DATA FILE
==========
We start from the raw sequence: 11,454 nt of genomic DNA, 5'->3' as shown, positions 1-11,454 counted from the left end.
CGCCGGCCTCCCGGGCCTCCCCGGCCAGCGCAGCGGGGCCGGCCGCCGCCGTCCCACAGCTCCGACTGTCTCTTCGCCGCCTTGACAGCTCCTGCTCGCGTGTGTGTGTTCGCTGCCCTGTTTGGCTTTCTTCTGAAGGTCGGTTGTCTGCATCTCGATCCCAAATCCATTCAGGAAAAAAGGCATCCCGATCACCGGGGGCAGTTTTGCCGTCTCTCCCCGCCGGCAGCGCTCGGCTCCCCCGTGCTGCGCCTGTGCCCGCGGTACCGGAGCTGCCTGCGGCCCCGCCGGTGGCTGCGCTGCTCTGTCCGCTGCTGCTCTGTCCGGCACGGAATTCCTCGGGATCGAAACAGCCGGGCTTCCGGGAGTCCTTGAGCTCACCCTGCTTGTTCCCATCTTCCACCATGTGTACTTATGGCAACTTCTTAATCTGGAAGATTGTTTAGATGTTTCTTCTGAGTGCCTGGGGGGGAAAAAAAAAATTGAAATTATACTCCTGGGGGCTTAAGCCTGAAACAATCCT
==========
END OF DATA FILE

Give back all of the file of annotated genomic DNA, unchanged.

We start from the raw sequence: 11,454 nt of genomic DNA, 5'->3' as shown, positions 1-11,454 counted from the left end.
CGCCGGCCTCCCGGGCCTCCCCGGCCAGCGCAGCGGGGCCGGCCGCCGCCGTCCCACAGCTCCGACTGTCTCTTCGCCGCCTTGACAGCTCCTGCTCGCGTGTGTGTGTTCGCTGCCCTGTTTGGCTTTCTTCTGAAGGTCGGTTGTCTGCATCTCGATCCCAAATCCATTCAGGAAAAAAGGCATCCCGATCACCGGGGGCAGTTTTGCCGTCTCTCCCCGCCGGCAGCGCTCGGCTCCCCCGTGCTGCGCCTGTGCCCGCGGTACCGGAGCTGCCTGCGGCCCCGCCGGTGGCTGCGCTGCTCTGTCCGCTGCTGCTCTGTCCGGCACGGAATTCCTCGGGATCGAAACAGCCGGGCTTCCGGGAGTCCTTGAGCTCACCCTGCTTGTTCCCATCTTCCACCATGTGTACTTATGGCAACTTCTTAATCTGGAAGATTGTTTAGATGTTTCTTCTGAGTGCCTGGGGGGGAAAAAAAAAATTGAAATTATACTCCTGGGGGCTTAAGCCTGAAACAATCCT